After you set up your origin with the objects (content) that you want CloudFront to serve to your viewers, you must use the correct URLs to reference those objects in your website or application code so that CloudFront can serve it.
The domain name that you use in the URLs for objects on your web pages or in your web application can be either of the following:
- The domain name, such as
d111111abcdef8.cloudfront.net, that CloudFront automatically assigns when you create a distribution
- Your own domain name, such as
For example, you might use one of the following URLs to return the file
You use the same URL format whether you store the content in Amazon S3 buckets or at a custom origin, like one of your own web servers.
The URL format depends in part on the value that you specify for Origin Path in your distribution. This value gives CloudFront a top directory path for your objects. For more information about setting the origin path when you create a web distribution, see Origin Path.
For more information about URL formats, see the following sections.
Instead of using the default domain name that CloudFront assigns for you when you create a distribution, you can add an alternate domain name that's easier to work with, like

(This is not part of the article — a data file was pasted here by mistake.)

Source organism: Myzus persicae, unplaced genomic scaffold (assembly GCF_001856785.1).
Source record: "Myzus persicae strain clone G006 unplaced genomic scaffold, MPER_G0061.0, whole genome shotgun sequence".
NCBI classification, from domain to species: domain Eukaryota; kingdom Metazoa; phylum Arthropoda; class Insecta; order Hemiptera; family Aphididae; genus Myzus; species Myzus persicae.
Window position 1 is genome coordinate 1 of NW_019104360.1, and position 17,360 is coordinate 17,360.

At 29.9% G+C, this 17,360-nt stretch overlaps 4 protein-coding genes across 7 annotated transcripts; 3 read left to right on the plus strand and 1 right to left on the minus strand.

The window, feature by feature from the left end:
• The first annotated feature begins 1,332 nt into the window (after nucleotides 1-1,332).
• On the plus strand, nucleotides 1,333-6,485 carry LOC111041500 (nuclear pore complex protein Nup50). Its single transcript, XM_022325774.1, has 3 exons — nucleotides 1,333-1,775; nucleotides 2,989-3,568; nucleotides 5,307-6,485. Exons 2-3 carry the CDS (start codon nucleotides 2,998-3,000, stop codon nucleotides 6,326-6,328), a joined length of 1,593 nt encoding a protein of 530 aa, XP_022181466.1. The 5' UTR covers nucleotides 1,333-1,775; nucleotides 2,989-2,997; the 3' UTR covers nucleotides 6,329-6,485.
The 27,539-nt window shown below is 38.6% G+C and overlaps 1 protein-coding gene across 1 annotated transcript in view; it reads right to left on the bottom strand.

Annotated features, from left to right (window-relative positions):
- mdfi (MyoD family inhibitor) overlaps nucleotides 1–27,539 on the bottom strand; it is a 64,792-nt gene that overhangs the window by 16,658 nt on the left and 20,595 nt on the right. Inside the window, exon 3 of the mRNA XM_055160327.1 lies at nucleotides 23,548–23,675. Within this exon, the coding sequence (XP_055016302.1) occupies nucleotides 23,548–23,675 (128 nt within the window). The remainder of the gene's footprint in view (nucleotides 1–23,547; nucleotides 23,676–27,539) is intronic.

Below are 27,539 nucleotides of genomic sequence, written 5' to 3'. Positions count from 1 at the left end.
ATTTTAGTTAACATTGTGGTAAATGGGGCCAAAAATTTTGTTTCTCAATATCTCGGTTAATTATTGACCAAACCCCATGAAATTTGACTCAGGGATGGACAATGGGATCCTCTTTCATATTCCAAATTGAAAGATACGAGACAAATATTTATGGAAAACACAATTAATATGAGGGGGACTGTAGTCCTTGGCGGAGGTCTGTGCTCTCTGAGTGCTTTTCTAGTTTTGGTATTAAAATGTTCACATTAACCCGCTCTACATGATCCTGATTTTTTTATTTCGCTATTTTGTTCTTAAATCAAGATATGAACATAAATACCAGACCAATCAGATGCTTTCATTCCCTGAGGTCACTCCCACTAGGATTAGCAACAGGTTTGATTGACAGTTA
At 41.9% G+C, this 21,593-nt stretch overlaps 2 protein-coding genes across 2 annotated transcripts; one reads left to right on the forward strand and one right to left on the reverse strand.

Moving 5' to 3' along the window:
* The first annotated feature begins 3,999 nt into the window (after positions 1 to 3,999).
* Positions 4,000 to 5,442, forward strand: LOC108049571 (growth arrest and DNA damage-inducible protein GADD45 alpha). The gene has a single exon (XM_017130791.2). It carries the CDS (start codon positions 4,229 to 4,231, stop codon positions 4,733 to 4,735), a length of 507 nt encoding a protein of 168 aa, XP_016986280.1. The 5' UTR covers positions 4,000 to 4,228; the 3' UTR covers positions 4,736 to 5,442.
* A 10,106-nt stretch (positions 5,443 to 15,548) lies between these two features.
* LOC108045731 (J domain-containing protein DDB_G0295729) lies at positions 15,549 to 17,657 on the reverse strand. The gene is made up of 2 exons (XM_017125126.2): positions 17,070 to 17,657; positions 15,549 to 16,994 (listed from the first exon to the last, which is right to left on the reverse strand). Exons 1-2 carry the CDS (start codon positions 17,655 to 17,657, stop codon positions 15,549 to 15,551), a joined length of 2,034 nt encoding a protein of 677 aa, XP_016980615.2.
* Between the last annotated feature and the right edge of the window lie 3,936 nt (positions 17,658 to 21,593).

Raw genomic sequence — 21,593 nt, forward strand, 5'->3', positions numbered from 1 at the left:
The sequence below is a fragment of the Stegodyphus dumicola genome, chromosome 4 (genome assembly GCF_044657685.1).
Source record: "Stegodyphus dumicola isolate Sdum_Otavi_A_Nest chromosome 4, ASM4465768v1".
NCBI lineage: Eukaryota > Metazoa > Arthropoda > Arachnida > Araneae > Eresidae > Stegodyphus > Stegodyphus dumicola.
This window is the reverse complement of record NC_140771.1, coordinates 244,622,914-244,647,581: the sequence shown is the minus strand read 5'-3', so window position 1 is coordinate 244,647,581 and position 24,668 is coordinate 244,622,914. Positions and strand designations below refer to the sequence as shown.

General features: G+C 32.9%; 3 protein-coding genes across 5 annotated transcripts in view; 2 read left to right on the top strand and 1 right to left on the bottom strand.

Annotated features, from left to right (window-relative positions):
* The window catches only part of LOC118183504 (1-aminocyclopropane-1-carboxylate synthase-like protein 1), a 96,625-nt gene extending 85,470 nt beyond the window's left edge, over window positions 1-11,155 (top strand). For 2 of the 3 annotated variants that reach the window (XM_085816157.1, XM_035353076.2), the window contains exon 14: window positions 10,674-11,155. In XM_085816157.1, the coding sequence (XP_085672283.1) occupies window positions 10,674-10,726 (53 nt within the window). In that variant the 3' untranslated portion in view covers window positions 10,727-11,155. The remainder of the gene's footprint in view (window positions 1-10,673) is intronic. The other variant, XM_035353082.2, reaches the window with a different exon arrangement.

example.com. By setting up your own domain name with CloudFront, you can use a URL like this for objects in your distribution:
If you plan to use HTTPS between viewers and CloudFront, see Using Alternate Domain Names and HTTPS.
When you specify URLs for directories in your CloudFront distribution, choose either to always use a trailing slash or to never use a trailing slash. For example, choose only one of the following formats for all of your URLs:
Why does it matter?
Both formats work to link to CloudFront objects, but being consistent can help prevent issues when you want to invalidate a directory later. CloudFront stores URLs exactly as they are defined, including trailing slashes. So if your format is inconsistent, you'll need to invalidate directory URLs with and without the slash, to ensure that CloudFront removes the directory.
It’s inconvenient to have to invalidate both URL formats, and it can lead to additional costs. That’s because if you must double up invalidations to cover both types of URLs, you might reach the limit for free invalidations for the month. And if that happens, you'll have to pay for all the invalidations, even if only one format for each directory URL exists in CloudFront.
If you have content that you want to restrict access to, you can create signed URLs. For example, if you want to distribute your content only to users who have authenticated, you can create URLs that are valid only for a specified time period or that are available only from a specified IP address. For more information, see Serving Private Content with Signed URLs and Signed Cookies.
If you use an RTMP distribution to serve streaming content, you must include additional characters in the URLs for your files. For more information, see Configuring the Media Player.